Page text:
Saltwater fish can do well in either a glass or acrylic tank. However, acrylic fish tanks are available in more shapes and sizes and also better insulate the fish. It allows more light and is clearer than glass aquariums are.
A major drawback is that acrylic fish tanks are often two to three times more expensive than glass tanks. Acrylic can also be scratched, more easily, so care must be taken when cleaning the tank inside and out. Interestingly, if the goal is a lower maintenance tank, the larger tanks will provide that.
The filter system, with saltwater fish, can be biological, mechanical or a combination. Using a gravel biological filter, the water is pulled down from the top of the tank, through the gravel below. Live rocks, on the other hand, can help filter without the use of electricity.
Using live rocks, your fish tank will require a fluorescent light that is full-spectrum. You will need a heater that will work for the appropriate size of tank and a thermometer to make sure the temperature stays in range.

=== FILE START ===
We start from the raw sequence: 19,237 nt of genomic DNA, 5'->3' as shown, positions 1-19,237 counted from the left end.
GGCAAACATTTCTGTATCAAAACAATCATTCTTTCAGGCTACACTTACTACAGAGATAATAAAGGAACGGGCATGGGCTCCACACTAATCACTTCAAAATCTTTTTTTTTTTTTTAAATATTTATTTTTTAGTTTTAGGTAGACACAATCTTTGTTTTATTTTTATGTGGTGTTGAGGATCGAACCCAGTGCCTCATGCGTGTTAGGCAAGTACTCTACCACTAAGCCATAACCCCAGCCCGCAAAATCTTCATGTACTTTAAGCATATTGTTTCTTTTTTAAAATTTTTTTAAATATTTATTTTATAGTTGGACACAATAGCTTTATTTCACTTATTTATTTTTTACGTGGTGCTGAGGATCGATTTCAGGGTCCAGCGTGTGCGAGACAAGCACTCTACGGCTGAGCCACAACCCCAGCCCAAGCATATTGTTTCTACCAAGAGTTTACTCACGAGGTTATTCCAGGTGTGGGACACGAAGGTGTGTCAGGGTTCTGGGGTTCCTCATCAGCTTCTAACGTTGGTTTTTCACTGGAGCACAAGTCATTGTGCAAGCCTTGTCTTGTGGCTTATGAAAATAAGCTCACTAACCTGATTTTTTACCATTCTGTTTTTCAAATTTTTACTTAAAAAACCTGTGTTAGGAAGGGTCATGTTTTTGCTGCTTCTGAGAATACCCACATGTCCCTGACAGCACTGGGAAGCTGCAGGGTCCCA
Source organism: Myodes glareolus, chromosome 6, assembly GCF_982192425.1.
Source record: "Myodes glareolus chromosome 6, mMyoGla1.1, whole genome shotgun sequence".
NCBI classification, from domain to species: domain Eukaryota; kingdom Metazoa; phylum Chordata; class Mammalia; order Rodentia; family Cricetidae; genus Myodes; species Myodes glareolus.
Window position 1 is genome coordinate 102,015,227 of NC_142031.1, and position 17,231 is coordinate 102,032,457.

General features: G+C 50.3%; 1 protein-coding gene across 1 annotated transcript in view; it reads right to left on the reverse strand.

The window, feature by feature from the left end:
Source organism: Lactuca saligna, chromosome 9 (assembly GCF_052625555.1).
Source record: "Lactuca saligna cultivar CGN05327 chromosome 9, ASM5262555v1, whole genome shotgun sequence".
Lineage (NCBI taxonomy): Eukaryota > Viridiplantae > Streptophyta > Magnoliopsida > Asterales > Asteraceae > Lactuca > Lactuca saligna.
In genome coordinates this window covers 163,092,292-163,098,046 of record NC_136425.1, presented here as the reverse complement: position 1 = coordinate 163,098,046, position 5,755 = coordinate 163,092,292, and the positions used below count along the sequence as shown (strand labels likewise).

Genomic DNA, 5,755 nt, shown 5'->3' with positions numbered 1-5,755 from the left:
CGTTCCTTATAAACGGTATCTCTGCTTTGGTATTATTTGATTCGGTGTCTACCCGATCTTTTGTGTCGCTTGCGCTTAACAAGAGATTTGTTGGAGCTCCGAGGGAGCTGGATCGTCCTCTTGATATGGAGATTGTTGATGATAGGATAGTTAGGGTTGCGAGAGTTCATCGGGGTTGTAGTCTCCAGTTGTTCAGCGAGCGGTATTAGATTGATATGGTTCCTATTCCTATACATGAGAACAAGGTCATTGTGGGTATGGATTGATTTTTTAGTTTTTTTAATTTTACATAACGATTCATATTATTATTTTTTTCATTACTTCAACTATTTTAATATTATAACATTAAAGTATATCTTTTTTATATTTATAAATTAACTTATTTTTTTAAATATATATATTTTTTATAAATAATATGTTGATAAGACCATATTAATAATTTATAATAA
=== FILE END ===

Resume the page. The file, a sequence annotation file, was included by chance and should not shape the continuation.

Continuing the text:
The water must be treated with a water conditioner, before placing any fish in it, or after a cleaning. Salt needs to be mixed to approximately 1.020 or 1.025 gravity.
Finally, the feeding of the fish is important, especially with saltwater fish. Many have special diets, which should always be looked into before purchasing a new saltwater fish. All of these techniques can help ensure a longer life and more enjoyment from your saltwater fish.